There is little doubt that the way we look for jobs and find new employment opportunities has changed in the past twenty years. From searching in the Sunday paper for listings, to vetting postings via online search engines, finding an “opportunity” has become the needle in the haystack. According to the U.S. Bureau of Labor Statistics, 70 percent of all jobs are found through networking. Times have changed how we do things, and there is little doubt technology will only move the pendulum of change at a faster rate.
When I found my first teaching job in 1999, I was literally approached by a recruiter at a job fair in Los Angeles. I had no classroom teaching experience, nor a credential, just a Bachelors degree in English and Psychology. This type of opportunity is no longer viable for those who are looking to enter the teaching profession. With the passage of NCLB (2001) all teachers must be highly qualified as deemed by completion of a credential program in order to be “eligible” to be a teacher of record. Jumping through all the hoops to become a new teacher means passing a multitude of standardized assessments, performance based tasks and clinical practice observations.
But regardless of your performance newly credentialed teachers are faced with another challenge finding a position. Herein lies the problem when all the candidates have the same qualifications how can you determine who will be best suited? With schools and teachers under the microscope for student performance, administrators are not willing to risk hiring someone just because they look good on paper because the reality is they may not make the grade. When schools don’t perform up to snuff not only do the students suffer but administration and staff are at risk of losing their job and being viewed as ineffective.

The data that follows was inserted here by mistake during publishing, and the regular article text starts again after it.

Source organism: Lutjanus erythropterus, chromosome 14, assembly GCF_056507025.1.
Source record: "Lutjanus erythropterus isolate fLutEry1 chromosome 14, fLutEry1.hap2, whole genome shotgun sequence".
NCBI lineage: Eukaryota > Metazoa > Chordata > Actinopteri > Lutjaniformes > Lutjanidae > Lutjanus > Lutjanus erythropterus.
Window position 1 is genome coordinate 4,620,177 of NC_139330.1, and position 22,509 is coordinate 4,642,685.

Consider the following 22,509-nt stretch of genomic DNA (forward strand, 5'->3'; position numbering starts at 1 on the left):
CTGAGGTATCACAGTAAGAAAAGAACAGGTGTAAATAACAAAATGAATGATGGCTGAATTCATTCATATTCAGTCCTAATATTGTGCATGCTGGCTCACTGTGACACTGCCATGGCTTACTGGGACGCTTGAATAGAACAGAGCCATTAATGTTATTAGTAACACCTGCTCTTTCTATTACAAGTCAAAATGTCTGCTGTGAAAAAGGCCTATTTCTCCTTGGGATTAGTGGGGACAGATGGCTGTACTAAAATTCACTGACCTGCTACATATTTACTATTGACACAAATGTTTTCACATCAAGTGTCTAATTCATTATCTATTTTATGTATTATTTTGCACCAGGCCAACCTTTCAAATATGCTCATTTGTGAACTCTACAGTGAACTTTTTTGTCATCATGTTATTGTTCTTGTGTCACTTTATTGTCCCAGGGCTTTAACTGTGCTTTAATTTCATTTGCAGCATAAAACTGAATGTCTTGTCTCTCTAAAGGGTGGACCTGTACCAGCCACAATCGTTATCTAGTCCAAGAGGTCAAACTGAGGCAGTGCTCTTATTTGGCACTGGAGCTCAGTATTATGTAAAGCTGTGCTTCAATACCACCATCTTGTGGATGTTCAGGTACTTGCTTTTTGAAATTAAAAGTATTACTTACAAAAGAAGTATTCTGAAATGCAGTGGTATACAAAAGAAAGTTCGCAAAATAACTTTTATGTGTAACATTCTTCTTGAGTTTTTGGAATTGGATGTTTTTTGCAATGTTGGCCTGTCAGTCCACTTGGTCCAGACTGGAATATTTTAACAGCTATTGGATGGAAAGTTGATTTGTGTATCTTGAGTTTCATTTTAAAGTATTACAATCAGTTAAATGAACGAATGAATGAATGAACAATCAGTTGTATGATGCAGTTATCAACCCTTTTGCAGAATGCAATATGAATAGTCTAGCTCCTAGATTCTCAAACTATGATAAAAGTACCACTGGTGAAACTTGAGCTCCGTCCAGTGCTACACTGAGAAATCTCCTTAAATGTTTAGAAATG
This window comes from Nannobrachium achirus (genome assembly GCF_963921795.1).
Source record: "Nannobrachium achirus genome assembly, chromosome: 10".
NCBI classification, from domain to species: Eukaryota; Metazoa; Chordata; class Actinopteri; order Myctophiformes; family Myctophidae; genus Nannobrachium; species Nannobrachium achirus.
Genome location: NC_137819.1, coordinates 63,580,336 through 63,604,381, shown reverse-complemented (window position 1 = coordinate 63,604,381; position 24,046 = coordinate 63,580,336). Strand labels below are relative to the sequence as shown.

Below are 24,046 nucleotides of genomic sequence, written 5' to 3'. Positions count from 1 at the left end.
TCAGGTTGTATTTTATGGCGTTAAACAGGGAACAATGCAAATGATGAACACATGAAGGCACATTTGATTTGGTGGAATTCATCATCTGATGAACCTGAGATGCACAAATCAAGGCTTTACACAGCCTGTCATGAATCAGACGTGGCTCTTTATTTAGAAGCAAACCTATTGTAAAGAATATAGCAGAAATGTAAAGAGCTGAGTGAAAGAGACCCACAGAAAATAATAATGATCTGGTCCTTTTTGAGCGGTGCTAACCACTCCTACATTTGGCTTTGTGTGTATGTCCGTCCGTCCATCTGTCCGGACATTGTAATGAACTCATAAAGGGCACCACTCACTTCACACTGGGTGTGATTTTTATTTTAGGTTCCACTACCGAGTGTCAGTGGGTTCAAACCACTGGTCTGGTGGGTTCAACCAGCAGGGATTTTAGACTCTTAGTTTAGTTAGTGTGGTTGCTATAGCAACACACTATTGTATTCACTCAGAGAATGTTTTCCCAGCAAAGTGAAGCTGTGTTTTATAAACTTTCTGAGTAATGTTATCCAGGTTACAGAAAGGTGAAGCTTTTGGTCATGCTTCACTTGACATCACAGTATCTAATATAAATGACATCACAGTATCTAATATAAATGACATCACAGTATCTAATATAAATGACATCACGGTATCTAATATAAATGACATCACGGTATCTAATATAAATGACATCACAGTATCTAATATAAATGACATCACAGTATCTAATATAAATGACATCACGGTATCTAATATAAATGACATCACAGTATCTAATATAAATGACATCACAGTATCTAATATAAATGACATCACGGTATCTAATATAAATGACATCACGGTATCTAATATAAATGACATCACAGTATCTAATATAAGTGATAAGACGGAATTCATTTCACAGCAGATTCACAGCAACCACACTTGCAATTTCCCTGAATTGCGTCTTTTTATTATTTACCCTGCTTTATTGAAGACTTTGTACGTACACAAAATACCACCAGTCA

New teacher applicants as well as experienced ones must look at the job market of teaching as how can I prove my success? What can I share that demonstrates how effective I can be? The bottom line is If you are unable to move beyond a one-dimensional piece of paper that lists your qualifications, you may never secure an interview and a placement. Candidates need to be and should be creating a digital presence.
So what is a newly credentialed teacher to do? It is time to put all your knowledge, skills and dispositions into digital practice. Teacher created curriculum and student driven projects are on the digital rise. From teachers flipping their classroom with streaming media to student-created projects that link the concrete to the abstract. Teachers must ask themselves: “Are you doing something beyond your classroom walls to demonstrate your knowledge, skills and expertise? Will listing your credentials, experiences and references on your resume be enough to demonstrate what you know and can accomplish?”
How you are perceived by others is no longer just a matter of listing your accomplishments. It may be a matter of what the employer finds when they type your name into a search engine…
As a society there is a dependency on the internet to find what we are looking, therefore will the internet be used to find out who we are? When we produce content we create a digital record of our achievements. Teachers need to create a digital archive of their work now! Knowing what Web-tools you can use to share, demonstrate, and support your work is essential more than ever. Don’t let this opportunity pass you by, I will be hosting a free webinar on using Web-tools to create a digital presence: